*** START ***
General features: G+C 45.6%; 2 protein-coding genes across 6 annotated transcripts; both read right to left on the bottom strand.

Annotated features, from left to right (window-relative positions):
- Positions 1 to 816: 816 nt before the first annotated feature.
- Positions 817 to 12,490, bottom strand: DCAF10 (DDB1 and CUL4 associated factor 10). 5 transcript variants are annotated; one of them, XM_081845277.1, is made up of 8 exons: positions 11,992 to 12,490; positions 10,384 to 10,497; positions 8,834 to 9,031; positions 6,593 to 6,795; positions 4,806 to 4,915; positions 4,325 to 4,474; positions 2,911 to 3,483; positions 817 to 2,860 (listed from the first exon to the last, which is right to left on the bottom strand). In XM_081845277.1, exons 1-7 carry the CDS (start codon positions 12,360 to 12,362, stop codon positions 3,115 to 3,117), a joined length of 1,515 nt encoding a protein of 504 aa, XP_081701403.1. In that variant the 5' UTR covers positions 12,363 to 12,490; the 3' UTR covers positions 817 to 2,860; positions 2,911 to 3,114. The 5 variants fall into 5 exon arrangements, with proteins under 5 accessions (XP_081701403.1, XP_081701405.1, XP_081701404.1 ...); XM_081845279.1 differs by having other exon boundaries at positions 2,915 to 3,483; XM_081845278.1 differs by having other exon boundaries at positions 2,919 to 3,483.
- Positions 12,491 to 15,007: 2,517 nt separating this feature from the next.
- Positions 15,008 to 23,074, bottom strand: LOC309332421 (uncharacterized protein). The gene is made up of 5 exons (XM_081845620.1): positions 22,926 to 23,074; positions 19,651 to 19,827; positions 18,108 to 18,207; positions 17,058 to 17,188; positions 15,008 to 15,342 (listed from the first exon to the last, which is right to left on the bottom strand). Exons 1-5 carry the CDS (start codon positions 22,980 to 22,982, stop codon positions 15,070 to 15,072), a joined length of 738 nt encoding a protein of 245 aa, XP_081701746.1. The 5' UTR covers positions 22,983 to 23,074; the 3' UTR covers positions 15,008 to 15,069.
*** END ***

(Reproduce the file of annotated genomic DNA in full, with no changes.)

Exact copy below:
General features: G+C 45.6%; 2 protein-coding genes across 6 annotated transcripts; both read right to left on the bottom strand.

Annotated features, from left to right (window-relative positions):
- Positions 1 to 816: 816 nt before the first annotated feature.
- Positions 817 to 12,490, bottom strand: DCAF10 (DDB1 and CUL4 associated factor 10). 5 transcript variants are annotated; one of them, XM_081845277.1, is made up of 8 exons: positions 11,992 to 12,490; positions 10,384 to 10,497; positions 8,834 to 9,031; positions 6,593 to 6,795; positions 4,806 to 4,915; positions 4,325 to 4,474; positions 2,911 to 3,483; positions 817 to 2,860 (listed from the first exon to the last, which is right to left on the bottom strand). In XM_081845277.1, exons 1-7 carry the CDS (start codon positions 12,360 to 12,362, stop codon positions 3,115 to 3,117), a joined length of 1,515 nt encoding a protein of 504 aa, XP_081701403.1. In that variant the 5' UTR covers positions 12,363 to 12,490; the 3' UTR covers positions 817 to 2,860; positions 2,911 to 3,114. The 5 variants fall into 5 exon arrangements, with proteins under 5 accessions (XP_081701403.1, XP_081701405.1, XP_081701404.1 ...); XM_081845279.1 differs by having other exon boundaries at positions 2,915 to 3,483; XM_081845278.1 differs by having other exon boundaries at positions 2,919 to 3,483.
- Positions 12,491 to 15,007: 2,517 nt separating this feature from the next.
- Positions 15,008 to 23,074, bottom strand: LOC309332421 (uncharacterized protein). The gene is made up of 5 exons (XM_081845620.1): positions 22,926 to 23,074; positions 19,651 to 19,827; positions 18,108 to 18,207; positions 17,058 to 17,188; positions 15,008 to 15,342 (listed from the first exon to the last, which is right to left on the bottom strand). Exons 1-5 carry the CDS (start codon positions 22,980 to 22,982, stop codon positions 15,070 to 15,072), a joined length of 738 nt encoding a protein of 245 aa, XP_081701746.1. The 5' UTR covers positions 22,983 to 23,074; the 3' UTR covers positions 15,008 to 15,069.